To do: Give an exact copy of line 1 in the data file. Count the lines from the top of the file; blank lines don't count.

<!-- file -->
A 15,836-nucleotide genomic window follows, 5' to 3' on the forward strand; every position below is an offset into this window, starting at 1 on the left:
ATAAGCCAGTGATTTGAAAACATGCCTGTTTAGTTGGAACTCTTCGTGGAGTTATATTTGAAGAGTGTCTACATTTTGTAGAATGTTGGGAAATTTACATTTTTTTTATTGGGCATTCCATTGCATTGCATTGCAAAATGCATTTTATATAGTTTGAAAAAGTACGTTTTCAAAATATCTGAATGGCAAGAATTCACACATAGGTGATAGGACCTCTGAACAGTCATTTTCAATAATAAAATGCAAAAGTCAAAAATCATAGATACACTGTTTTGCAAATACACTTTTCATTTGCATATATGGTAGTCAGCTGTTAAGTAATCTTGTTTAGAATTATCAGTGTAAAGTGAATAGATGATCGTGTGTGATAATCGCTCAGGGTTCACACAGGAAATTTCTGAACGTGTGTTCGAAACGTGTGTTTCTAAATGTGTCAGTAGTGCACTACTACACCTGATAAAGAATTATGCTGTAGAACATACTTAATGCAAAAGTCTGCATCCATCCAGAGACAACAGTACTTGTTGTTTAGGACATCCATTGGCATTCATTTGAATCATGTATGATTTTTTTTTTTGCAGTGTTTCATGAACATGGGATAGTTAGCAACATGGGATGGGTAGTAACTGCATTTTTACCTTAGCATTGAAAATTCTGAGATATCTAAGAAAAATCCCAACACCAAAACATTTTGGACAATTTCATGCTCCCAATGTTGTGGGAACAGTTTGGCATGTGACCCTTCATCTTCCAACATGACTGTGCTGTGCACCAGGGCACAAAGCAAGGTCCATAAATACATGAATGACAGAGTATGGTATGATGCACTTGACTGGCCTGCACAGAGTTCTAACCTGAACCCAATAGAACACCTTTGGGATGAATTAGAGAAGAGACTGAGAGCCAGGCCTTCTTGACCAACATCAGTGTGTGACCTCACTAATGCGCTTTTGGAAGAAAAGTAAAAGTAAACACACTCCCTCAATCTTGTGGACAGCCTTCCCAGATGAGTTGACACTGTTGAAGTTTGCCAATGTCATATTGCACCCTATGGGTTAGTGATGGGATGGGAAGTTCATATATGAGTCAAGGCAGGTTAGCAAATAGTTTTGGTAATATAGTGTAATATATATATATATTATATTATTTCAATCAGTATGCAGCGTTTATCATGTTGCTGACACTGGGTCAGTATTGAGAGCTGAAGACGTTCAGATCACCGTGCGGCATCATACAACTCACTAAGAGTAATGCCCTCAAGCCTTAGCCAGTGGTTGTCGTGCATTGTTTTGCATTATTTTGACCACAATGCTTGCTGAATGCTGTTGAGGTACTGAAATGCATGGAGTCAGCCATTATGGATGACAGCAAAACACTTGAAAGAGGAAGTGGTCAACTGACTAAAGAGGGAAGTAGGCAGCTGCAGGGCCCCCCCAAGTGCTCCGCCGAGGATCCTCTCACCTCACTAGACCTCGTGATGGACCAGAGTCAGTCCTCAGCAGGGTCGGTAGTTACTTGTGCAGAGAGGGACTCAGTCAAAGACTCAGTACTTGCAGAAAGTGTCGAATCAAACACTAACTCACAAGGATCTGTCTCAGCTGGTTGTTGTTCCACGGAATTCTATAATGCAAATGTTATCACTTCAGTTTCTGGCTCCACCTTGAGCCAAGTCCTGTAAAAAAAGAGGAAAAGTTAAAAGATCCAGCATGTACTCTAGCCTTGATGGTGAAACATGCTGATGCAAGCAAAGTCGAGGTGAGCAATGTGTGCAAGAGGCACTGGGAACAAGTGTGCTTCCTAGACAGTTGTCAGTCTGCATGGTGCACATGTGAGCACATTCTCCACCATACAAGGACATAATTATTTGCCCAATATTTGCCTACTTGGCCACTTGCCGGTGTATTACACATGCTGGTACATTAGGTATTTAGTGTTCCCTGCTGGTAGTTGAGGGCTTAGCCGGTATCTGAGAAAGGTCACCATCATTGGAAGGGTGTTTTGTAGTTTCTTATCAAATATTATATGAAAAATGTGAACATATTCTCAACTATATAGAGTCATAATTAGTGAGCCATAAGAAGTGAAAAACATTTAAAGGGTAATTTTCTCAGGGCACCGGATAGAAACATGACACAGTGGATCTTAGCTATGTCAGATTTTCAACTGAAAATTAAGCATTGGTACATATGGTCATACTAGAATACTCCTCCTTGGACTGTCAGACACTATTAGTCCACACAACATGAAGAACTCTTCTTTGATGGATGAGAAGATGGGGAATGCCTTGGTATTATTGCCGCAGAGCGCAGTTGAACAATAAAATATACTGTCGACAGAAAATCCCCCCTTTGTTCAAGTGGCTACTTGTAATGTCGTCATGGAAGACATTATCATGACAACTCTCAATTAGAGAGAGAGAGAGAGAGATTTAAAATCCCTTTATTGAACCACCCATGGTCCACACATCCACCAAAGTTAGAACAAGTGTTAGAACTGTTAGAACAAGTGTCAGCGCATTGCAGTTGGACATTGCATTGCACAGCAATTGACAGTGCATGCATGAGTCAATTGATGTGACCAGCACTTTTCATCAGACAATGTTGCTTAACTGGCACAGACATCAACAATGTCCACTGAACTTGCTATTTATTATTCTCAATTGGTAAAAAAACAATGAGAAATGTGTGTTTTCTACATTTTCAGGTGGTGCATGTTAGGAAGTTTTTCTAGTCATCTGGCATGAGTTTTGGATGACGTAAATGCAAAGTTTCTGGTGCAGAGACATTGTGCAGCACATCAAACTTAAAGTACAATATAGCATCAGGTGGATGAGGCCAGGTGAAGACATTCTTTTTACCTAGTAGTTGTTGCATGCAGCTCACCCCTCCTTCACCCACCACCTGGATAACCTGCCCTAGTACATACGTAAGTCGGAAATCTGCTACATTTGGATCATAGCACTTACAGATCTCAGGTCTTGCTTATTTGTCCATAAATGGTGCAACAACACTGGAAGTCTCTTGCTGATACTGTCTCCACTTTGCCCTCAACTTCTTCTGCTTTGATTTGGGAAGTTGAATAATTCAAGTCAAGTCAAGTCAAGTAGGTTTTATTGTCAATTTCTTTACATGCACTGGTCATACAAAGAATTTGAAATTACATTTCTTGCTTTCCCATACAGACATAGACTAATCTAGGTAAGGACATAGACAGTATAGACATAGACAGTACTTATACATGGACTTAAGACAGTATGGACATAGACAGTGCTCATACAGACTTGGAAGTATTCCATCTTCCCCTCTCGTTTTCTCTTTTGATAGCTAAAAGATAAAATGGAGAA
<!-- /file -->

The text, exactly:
A 15,836-nucleotide genomic window follows, 5' to 3' on the forward strand; every position below is an offset into this window, starting at 1 on the left: